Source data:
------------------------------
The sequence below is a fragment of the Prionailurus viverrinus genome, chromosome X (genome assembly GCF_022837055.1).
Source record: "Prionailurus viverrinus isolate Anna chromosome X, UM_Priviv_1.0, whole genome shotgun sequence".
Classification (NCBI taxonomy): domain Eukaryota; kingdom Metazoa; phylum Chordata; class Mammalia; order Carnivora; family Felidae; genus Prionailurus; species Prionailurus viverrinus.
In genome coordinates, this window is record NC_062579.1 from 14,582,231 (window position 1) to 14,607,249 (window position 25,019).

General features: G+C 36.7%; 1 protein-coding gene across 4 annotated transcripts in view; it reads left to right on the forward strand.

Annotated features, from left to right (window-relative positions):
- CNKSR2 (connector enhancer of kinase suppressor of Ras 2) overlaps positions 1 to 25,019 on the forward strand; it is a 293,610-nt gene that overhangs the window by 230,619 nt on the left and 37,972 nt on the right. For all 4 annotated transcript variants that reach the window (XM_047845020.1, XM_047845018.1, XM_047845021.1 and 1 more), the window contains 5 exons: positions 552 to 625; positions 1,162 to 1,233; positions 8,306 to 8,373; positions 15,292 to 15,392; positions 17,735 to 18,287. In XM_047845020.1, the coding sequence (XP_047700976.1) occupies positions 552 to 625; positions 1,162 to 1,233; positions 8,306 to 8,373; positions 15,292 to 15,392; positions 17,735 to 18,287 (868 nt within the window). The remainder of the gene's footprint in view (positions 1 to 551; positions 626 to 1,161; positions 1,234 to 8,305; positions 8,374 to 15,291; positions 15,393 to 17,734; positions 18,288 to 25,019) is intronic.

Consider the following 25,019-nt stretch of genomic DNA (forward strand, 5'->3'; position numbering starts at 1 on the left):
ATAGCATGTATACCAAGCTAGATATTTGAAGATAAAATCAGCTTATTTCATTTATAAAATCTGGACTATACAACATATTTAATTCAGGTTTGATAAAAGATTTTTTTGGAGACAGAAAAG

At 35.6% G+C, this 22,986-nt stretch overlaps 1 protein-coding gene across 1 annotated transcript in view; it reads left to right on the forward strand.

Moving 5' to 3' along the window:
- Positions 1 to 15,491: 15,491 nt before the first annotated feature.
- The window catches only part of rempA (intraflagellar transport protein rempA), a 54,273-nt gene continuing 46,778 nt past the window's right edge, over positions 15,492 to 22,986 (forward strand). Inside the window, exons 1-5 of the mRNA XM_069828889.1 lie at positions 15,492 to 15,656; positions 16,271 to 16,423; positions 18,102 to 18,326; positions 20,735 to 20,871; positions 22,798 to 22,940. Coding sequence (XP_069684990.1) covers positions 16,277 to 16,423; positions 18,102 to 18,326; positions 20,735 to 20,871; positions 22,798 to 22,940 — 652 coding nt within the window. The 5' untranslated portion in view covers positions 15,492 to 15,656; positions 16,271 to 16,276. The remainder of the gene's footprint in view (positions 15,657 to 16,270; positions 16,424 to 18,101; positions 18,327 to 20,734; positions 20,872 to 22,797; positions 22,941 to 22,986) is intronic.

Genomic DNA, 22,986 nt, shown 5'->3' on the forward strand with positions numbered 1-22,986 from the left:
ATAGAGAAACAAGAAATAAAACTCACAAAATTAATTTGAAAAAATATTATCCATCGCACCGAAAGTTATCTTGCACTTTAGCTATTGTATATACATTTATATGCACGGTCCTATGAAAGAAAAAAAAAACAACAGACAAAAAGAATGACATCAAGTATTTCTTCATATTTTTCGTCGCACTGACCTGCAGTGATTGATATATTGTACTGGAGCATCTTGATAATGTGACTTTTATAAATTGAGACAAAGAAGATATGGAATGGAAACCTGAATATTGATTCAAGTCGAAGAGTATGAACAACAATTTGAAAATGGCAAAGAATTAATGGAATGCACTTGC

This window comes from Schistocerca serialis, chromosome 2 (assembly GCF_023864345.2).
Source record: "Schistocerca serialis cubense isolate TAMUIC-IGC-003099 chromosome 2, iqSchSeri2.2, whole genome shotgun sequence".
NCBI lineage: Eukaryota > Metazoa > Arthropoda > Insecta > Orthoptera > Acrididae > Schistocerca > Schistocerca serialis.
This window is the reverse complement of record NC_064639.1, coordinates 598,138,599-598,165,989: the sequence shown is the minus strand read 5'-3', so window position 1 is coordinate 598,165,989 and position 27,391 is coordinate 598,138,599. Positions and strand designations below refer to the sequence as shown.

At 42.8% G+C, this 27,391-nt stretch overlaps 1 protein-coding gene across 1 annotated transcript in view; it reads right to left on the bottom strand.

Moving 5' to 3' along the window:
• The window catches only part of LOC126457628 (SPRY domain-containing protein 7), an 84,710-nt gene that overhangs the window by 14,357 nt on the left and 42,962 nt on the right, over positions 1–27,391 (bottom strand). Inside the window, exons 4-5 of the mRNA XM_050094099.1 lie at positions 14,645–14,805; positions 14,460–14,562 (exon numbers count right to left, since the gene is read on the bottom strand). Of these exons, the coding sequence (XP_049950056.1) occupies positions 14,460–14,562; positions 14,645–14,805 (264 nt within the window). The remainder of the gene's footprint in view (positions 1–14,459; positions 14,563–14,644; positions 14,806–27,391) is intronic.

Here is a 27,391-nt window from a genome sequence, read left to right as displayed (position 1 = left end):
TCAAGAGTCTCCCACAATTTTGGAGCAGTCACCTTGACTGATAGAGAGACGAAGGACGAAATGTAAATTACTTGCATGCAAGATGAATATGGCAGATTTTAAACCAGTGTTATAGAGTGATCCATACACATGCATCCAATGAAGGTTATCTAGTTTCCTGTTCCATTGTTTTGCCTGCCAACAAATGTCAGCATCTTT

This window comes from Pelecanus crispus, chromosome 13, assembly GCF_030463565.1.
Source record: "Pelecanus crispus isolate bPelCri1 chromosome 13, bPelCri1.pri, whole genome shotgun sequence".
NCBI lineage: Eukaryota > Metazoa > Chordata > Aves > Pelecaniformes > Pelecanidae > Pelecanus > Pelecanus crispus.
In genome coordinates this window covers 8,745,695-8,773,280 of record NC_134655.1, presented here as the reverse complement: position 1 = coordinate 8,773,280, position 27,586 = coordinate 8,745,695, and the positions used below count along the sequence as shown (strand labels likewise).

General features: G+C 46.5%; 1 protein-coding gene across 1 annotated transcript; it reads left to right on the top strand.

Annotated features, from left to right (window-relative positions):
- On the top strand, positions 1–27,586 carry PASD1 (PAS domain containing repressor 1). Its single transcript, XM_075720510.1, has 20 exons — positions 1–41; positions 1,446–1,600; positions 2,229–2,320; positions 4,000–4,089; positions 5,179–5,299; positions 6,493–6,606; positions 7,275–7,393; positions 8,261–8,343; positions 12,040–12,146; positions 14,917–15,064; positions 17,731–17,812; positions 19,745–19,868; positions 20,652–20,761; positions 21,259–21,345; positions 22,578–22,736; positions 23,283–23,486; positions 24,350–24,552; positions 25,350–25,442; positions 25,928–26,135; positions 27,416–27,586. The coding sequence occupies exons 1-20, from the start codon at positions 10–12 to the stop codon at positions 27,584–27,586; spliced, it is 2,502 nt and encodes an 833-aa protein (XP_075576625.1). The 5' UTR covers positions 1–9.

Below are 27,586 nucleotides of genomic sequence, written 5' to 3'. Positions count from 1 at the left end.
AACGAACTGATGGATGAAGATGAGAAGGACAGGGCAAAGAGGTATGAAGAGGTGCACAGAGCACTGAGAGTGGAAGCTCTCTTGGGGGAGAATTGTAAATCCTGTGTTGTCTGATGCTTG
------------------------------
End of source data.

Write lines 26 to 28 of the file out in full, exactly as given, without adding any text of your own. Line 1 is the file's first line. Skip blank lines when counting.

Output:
Source record: "Pelecanus crispus isolate bPelCri1 chromosome 13, bPelCri1.pri, whole genome shotgun sequence".
NCBI lineage: Eukaryota > Metazoa > Chordata > Aves > Pelecaniformes > Pelecanidae > Pelecanus > Pelecanus crispus.
In genome coordinates this window covers 8,745,695-8,773,280 of record NC_134655.1, presented here as the reverse complement: position 1 = coordinate 8,773,280, position 27,586 = coordinate 8,745,695, and the positions used below count along the sequence as shown (strand labels likewise).